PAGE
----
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Eliminating Sunroot weeds

 
pollinator
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Location: Kent, UK - Zone 8
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Joseph Lofthouse wrote:
At my place, corn germinates quick and strong. There are few weeds that can outgrow them in the early weeks. So my corn weeding strategy is to weed once when the plants are about an inch tall, and weed a second time when they are about 4 inches tall. Then I don't weed the corn again. By the time they are that big, they can out-grow anything else at my farm. Well, the sunroots might outcompete, so I might do a third weeding to chop out only sunroots. But it's easier to just not plant anything in the part of the fields that have been abandoned to sunroots.



You have mentioned this before. How do you go about reclaiming such an area?
 
steward
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Location: Cache Valley, zone 4b, Irrigated, 9" rain in badlands.
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Reclaiming an area from sunroot weeds, in my fields, requires intense multi-year, season-long weeding. Basically I have to stop what I'm doing to remove any sunroot as soon as I see it. And do that constantly for years. I have only successfully recovered 1 location out of 4. I acquired roofing membrane this spring. I'm intending to cover the worst of the sunroot weed patches with that this summer and leave it on the whole season.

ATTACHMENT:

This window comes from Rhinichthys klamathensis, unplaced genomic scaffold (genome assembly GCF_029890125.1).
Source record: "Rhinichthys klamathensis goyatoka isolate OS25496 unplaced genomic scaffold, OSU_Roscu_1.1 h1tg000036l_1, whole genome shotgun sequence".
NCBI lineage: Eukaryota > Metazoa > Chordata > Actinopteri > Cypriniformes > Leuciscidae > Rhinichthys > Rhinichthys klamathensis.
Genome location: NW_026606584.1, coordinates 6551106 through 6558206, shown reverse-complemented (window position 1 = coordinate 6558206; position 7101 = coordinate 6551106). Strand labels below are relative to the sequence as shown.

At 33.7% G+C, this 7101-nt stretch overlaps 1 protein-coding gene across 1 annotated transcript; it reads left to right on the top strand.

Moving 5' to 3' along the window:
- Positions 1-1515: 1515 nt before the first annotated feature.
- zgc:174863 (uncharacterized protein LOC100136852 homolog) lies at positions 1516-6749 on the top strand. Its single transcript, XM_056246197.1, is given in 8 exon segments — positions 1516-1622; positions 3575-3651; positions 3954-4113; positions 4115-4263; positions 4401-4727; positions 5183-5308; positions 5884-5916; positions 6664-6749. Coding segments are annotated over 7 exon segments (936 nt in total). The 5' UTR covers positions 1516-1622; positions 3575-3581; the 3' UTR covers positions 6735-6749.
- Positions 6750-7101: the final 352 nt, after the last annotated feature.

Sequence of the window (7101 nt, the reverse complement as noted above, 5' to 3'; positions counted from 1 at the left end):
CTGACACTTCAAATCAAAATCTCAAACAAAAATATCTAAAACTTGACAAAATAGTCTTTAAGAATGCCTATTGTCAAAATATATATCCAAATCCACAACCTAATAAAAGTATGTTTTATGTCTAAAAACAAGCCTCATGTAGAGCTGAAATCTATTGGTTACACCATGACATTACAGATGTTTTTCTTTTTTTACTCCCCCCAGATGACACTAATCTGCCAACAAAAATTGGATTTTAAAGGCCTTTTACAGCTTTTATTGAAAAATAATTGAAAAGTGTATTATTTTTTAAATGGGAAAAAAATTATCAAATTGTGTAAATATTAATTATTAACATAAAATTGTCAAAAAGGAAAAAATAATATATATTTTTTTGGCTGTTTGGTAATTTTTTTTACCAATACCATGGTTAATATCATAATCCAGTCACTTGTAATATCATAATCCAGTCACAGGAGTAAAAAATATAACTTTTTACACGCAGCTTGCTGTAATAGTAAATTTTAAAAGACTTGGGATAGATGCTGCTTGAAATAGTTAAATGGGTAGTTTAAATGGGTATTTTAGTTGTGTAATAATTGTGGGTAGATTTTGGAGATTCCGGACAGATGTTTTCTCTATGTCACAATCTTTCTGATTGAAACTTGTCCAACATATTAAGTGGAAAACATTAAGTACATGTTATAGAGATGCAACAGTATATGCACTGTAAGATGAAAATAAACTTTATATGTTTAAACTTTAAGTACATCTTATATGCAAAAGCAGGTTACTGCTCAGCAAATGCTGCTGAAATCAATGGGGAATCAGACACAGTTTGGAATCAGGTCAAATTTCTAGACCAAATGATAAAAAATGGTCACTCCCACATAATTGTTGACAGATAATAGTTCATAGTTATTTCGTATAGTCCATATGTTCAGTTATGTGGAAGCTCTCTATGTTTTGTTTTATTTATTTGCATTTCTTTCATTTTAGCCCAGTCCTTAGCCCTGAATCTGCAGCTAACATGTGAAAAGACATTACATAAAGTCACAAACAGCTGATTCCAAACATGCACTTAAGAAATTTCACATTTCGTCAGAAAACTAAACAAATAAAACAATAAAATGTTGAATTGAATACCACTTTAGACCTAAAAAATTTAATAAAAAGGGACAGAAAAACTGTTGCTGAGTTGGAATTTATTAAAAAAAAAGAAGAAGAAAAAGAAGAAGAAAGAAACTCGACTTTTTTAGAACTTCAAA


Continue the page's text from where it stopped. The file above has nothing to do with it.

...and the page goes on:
Sunroots love moisture, so they died out in the field that I left fallow for three years without irrigation. I didn't try to do that.  I live in the desert.
 
pollinator
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My friend google is not much help, so I have to ask: what are sunroots? Are they sunchokes? Thank you☺️.
 
Joseph Lofthouse
steward
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I use the word "sunroots" to describe the edible tubers of any species of sunflower. I don't use the phrase  "Jerusalem Artichokes" because they are not from Jerusalem, and they are not artichokes. I don't use the word "sunchokes" because it's bad marketing to try to sell something that is going to choke my customers.

 
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I have killed it by yanking it out when ever it shows it head  and planting mint on that bed.
Now I have a bed full of mint...
 
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